Putting Theory into Practice

I’ve been blogging for a while now (just over three-and-a-half years to be precise), but I’m afraid I have something to confess – I’m a fraud.  While I pontificate week in, week out on the literary qualities of the books that come under my gaze, the truth is that I have no literary credentials at all, never having studied literature at any level higher than GCSE back in England (and I didn’t do very well at that either).  I know, I know, I can see the shocked expressions, and hear the stunned silences, from my end of the computer.  I apologise, truly.

I am trying to rectify this state of affairs though.  A while back, in the course of a chat on Twitter, Violet recommended a book which might be suited to a theoretical novice like me, Peter Barry’s Beginning Theory (3rd edition), a text used in undergraduate literature courses and one I might be able to get my head around, despite the dense and confusing content trapped within.  After purchasing the book, I’ve spent the last few months dipping into it whenever I’ve had time between my usual fiction fare, and I definitely haven’t regretted it – but am I actually any the wiser?

*****
Literary Theory is an attempt to put the art of analysing literary texts on a par with other academic endeavours, putting in place a structure to enable critics to explain how and why they are evaluating texts.  It’s not good enough to say that you think a work of literature is good or bad; you need to be able to show why you think this and what methods you have used to come to that conclusion.  It sounds fairly simple so far, but nothing could be further from the truth – as anyone who has ever attempted to come to terms with Post-Stucturalism or Freudian Psychoanalysis will know only too well…

This is where Beginning Theory is such a great book.  Barry takes the reader back to basics, explaining how literary criticism was practised in the past, before guiding them gently through the progressive waves of theories which came to challenge the status quo.  Liberal Humanism, Modernism, Stucturalism, Marxism, Post-Colonialism… all are introduced and carefully explained with practical explanations using authentic literary texts.  The book is designed for a reader who is interested in Literary Theory but has no real prior experience of the subject, and as someone who has been involved in the tertiary sector on both sides of the teacher’s desk, I find it a much more helpful text than most I’ve seen.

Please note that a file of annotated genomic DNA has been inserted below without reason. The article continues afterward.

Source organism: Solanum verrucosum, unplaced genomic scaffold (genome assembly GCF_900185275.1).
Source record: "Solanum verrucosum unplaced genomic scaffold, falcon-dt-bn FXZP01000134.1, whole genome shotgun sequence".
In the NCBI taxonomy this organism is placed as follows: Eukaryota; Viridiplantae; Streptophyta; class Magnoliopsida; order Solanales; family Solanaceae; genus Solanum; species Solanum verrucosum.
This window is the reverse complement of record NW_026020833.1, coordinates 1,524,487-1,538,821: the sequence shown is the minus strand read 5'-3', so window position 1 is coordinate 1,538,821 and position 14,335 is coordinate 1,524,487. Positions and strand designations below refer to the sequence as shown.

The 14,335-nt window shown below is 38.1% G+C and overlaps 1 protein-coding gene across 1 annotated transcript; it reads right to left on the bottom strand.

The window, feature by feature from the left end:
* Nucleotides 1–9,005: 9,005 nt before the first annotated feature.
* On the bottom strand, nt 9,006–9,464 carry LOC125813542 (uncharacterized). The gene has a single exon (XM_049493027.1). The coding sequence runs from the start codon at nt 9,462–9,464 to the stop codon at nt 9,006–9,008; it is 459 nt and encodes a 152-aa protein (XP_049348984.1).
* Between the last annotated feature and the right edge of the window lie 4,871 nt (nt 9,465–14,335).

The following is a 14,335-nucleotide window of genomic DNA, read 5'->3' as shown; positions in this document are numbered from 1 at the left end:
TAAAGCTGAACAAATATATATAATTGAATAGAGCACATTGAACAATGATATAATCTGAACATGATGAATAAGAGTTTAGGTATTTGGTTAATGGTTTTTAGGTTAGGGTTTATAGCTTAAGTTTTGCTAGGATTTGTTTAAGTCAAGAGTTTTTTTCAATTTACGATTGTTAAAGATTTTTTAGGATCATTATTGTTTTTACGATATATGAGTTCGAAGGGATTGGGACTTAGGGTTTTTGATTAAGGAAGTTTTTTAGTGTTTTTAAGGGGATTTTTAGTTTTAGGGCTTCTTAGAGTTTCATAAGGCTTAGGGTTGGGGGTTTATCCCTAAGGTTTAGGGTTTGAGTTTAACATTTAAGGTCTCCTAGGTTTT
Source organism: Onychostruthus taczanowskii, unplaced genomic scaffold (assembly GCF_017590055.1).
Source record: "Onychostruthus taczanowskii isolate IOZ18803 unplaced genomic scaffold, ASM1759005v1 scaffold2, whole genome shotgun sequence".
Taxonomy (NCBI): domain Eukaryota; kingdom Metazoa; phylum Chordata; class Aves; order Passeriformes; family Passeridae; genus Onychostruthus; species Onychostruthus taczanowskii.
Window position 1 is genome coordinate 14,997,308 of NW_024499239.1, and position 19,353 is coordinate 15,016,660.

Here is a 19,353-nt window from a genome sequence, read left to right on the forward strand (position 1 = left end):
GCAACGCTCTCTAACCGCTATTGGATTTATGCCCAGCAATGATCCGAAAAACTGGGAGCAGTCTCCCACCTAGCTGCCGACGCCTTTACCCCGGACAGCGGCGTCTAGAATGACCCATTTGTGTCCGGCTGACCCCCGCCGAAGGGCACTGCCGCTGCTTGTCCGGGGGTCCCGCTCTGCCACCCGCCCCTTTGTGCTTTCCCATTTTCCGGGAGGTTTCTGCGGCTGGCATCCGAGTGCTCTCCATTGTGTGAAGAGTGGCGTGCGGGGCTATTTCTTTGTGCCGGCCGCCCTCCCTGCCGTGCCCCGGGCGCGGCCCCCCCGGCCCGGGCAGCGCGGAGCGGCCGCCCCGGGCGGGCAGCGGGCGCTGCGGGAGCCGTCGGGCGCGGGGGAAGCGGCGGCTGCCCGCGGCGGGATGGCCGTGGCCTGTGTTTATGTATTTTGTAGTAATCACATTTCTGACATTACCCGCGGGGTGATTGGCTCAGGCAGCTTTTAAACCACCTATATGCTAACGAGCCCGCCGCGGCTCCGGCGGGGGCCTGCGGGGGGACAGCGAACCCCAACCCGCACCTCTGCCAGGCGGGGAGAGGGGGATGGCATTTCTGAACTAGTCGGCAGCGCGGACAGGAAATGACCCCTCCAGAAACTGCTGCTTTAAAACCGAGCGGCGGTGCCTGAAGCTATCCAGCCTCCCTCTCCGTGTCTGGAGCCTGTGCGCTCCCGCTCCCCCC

As well as going over all the -isms you’re bound to have heard of, the third edition of Beginning Theory also takes you through some relatively recent developments in the field.  Most of you will have heard of Queer Theory and Stylistics, but New Aestheticism and Presentism may be less familiar areas of study – and has anyone heard of Cognitive Poetics?  I certainly hadn’t…  

One such area that I found interesting was Ecocriticism, a field of study which foregrounds the role of the natural environment in a text, seeing it as an important agent rather than merely the backdrop of the story.  This chapter was especially useful as I read it just after finishing a work which was advertised as a work of Eco-Fiction, allowing me to understand what exactly the blurb was talking about.

And this is the beauty of a text like Beginning Theory – it allows those of us without formal literary training to understand just what it is we like and don’t like about the books we read.  There’s no need to use all this meta-language in your reviews (unless you’re attempting to scare off all your readers), but it certainly allows you to approach your reading in a more focused frame of mind.  Hopefully, this will lead to more coherent analyses of the books you’ve been reading.

This isn’t the first time I’ve tried to upskill in this area.  Last year, I read (but didn’t review) Jonathan Culler’s Literary Theory – A Very Short Introduction which, while interesting, was far too cursory for my needs.  I also ploughed through the Open Yale series of lectures for a while but gave up half-way through as it was all a little too dry, especially when approached without the support of other university literary subjects.

For me then, Beginning Theory is a great introduction to the field of Literary Theory.  It’s still not all that easy to get your head around (and I certainly wouldn’t recommend racing through it and then tossing it aside), but if approached sensibly, reading chapters a couple of times at a leisurely pace before moving on, the information will gradually begin to seep into your brain.  What’s more, the more time you devote to the book, the more you’ll become aware of your own biases – and that’s a good thing.  At one point Barry asks the reader whether it is possible to analyse a book using all of the techniques at your disposal, and his answer is a definite ‘no’.  If you attempt to do a Marxist-Feminist-Freudian-Post-Structural-Stylistic reading of a text, all you’ll end up with is a superficial mish-mash of vague ideas…

…and speaking of my reviews, I do think that reading this book has helped me understand what I’m doing a little better.  I probably tend towards the structuralist idea of wanting to find a bottom line, a super-narrative, in everything I read.  However, I also dabble a little in Post-Colonial, Marxist and (very occasional) Feminist interpretations, with a little linguistic analysis on the side.  Of course, if I read more widely in the area of Literary theory, I’ll probably discover that my opinions here are completely wrong 😉